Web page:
Generally, the prior systems employed an objectionable large amount of apparatus including numerous stopcocks, with resulting loss of fidelity in the operation of the system. The device disclosed in U.S. Pat. No. 3,675,891 overcomes many of the deficiencies inherent in the earlier systems by providing a relatively small unitary piece of apparatus which was constructed so as to eliminate the use of all stopcocks. A resilient valve was provided to control a bypass around the capillary flow resistor, with the valve being operated by manually pulling a valve stem which extends longitudinally from the apparatus. The valve and stem system of such device, however, has certain drawbacks. For example, the protruding stem is subject to entanglement in tubing, bedding, or other paraphenalia resulting in possible undesired opening of the valve or breakage of the valve stem so as to preclude proper operation of the device. The valve stem can also be broken by pulling the stem to one side or the other rather than longitudinal, and the valve has also been found to occasionally fail in the open position. In addition, the valve and stem system is generally difficult to operate with one hand, and for all practical purposes, requires two-handed manipulation.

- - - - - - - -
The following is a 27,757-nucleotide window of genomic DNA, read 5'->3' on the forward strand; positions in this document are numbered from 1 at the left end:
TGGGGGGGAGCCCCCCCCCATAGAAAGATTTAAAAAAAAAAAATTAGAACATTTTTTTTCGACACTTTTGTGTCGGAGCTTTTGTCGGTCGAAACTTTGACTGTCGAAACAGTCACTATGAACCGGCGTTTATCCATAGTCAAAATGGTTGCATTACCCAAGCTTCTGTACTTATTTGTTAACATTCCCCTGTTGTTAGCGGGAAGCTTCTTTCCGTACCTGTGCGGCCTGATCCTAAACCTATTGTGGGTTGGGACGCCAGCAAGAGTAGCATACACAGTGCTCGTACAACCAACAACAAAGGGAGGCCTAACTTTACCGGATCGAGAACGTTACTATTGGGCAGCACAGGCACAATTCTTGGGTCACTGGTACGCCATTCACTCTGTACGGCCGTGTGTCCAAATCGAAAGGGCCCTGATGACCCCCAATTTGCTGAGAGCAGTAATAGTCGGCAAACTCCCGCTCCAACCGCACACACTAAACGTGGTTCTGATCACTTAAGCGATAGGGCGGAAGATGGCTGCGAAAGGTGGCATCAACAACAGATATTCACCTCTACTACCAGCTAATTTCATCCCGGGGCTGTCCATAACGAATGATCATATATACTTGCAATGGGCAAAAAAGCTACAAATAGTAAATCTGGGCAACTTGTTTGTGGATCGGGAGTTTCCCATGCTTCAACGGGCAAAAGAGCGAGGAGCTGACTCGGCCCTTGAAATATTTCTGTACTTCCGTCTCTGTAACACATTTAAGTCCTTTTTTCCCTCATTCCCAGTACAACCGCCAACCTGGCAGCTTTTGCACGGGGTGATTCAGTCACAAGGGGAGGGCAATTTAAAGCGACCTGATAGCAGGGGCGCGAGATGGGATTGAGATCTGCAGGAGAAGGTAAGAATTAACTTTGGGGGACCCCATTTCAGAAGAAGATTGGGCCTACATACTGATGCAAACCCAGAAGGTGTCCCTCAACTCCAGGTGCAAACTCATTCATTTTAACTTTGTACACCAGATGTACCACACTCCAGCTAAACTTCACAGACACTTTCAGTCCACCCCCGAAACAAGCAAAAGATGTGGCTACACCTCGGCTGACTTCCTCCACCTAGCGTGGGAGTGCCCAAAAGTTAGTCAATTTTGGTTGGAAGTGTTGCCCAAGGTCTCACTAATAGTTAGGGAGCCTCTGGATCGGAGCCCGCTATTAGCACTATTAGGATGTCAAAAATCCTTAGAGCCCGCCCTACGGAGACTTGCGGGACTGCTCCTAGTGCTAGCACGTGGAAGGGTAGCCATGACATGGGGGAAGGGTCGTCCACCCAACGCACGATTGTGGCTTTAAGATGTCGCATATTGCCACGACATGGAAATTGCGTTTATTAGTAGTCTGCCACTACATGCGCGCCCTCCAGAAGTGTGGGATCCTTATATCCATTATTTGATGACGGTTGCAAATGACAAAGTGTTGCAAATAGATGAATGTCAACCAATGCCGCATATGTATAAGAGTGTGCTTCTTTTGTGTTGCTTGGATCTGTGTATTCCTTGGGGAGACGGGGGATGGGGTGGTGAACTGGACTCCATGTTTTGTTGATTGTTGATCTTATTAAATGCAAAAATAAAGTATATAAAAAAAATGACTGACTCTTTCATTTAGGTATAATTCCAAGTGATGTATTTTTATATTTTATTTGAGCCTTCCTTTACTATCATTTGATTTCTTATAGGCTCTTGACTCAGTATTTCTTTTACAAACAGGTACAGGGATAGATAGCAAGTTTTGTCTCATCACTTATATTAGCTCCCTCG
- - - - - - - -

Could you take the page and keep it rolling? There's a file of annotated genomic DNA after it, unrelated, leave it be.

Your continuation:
The principal objective of the present invention is to provide an improved regulating device which is reliable and easy to operate, as well as being simple in construction. A particular objective of the invention is to provide a small, streamlined device for connection in the catheter system which can be operated easily with one hand and which does not include stopcocks or stem actuated valves as in the devices of the prior art.
The above objectives are achieved in accordance with the present invention by providing a small, unitary, flow regulating device comprising a control member having an inlet means adapted to be connected to a source of a medical fluid and an outlet means adapted to be connected to an intravenous catheter. The control member is provided with a first passage connecting the inlet and outlet means for fluid flow communication therebetween, with at least a part of the first passage comprising a section of flexible conduit having valve control means positioned therein. A cylindrical, hollow, extension extends from the outlet means coaxially within and substantially to the midsection of the flexible conduit. The valve means is adapted to open and permit a flushing flow of liquid to pass through the first passage when the conduit is squeezed and to close and thereby stop the flushing flow of fluid when the conduit is released.